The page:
Remember that adorable outfit you bought for your newborn – the one that cost you nearly $40, and got worn three times before it no longer fit? For such tiny things, baby clothing is expensive – and as fast as babies grow, they seldom see much wear. For parents on a budget, those are potent arguments for cutting costs where you can when dressing baby.
Designer duds for baby DO make sense though – and by designer, I mean the elite in the baby design field: OshKosh and Baby B’Gosh, Carters, Sweat Pea and other top-of-the-line baby clothing manufacturers. They concentrate on the little details that cheap clothing manufacturers skimp on – little details that make a major difference in fit, appearance and comfort. You want to take advantage of nice, flat seams that don’t irritate, and nylon snaps that don’t scratch or pull through fabric. But you don’t want to pay $30 for a sleeper!
The answer is shopping around for gently worn using baby clothes and checking with friends and relatives for outgrown hand-me-downs. Yard sales are a great source in the spring and summer months. You’ll often find great clothes that are barely worn in sizes for the next couple of years. Check the newspaper for upcoming yard sales – baby clothes are often one of the advertised items.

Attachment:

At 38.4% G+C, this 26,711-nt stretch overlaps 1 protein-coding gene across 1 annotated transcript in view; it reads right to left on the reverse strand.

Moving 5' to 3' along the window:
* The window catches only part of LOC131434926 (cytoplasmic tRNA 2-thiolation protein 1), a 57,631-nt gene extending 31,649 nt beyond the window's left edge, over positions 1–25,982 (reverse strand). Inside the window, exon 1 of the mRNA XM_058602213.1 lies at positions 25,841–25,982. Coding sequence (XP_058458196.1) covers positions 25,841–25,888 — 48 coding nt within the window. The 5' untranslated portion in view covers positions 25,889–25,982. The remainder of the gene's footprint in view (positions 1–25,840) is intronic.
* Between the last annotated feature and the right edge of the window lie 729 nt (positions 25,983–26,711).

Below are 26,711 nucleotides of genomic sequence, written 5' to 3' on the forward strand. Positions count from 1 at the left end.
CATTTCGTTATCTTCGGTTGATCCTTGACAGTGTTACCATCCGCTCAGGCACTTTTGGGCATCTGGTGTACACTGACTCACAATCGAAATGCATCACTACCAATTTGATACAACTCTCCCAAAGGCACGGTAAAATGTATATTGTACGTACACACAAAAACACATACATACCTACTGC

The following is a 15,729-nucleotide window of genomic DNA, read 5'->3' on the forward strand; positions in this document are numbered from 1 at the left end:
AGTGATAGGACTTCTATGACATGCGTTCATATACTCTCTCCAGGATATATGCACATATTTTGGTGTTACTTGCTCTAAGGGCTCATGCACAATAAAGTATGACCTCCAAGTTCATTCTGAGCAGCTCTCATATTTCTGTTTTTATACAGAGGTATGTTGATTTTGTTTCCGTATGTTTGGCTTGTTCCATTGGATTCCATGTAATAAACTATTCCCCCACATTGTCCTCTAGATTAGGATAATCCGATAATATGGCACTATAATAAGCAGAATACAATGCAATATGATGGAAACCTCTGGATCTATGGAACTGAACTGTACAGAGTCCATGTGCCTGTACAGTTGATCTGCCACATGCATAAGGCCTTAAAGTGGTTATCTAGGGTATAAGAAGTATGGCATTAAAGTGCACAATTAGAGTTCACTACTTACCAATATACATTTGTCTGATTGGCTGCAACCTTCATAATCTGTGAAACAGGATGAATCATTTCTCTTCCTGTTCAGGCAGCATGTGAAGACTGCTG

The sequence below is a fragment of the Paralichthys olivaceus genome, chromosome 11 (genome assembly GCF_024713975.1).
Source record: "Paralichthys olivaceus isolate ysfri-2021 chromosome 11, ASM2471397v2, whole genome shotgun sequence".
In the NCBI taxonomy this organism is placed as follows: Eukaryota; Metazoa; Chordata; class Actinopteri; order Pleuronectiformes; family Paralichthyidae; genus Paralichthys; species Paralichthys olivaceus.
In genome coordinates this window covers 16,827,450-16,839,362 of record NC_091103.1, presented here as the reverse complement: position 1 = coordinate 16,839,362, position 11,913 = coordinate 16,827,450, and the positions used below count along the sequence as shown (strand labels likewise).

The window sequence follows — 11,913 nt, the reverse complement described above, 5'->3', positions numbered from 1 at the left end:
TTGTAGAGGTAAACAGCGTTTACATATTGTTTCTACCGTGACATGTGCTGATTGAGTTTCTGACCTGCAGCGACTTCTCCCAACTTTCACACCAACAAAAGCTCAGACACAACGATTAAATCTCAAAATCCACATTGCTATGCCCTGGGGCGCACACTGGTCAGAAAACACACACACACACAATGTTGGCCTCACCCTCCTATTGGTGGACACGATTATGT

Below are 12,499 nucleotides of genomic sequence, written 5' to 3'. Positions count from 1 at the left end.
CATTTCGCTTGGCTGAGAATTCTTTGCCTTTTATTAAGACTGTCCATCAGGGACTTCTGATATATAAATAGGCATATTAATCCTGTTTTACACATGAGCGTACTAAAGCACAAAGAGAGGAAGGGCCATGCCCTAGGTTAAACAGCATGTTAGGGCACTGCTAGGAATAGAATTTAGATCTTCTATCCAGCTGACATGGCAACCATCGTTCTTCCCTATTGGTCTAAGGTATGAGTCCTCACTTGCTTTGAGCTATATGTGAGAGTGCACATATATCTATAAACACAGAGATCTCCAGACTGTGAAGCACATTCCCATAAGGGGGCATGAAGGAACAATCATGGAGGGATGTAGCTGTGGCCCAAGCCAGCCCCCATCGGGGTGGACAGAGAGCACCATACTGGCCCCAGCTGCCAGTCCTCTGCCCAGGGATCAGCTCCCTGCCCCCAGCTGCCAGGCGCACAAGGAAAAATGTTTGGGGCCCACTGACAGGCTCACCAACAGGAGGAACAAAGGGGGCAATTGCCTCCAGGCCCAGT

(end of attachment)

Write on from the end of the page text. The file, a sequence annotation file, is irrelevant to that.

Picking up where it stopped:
Another great place to buy designer baby clothes at rock-bottom prices is a good consignment shop. Strike up a relationship with the owner, and she may even put aside items that she knows you’ll love and give you a call to let you know what she’s got. In addition, you can often sell the same baby clothes BACK, or trade them in on the next size up when baby outgrows them.
How about a place to get gently used baby clothing for the cost of the gas to go pick them up? Freecycle.org is a national movement of community bulletin boards who are committed to the concept of ‘one man’s junk’. Check http://www.freecycle.org to see if there’s a chapter near you, and join up. Seldom a day goes by that someone doesn’t offer a few bags of baby and children’s clothing in various sizes. The quality varies, but the younger the baby, the more likely that the clothing is still in excellent shape.
Don’t overlook church and community thrift shops as sources of good, well-cared for baby clothing. If there’s a Junior League thrift shop in your city, you’ll find beautiful clothing for baby at bargain basement prices.
When you do pick up used clothing for baby, launder it as soon as you get it home. Pretreat stains if there are any, and wash with a gentle laundry soap meant for baby. Add borax to the water for extra whitening power, and be sure to rinse at least twice if you use bleach. By the time you’re done, you’ll have one of the best-dressed babies in town – without breaking your piggy bank.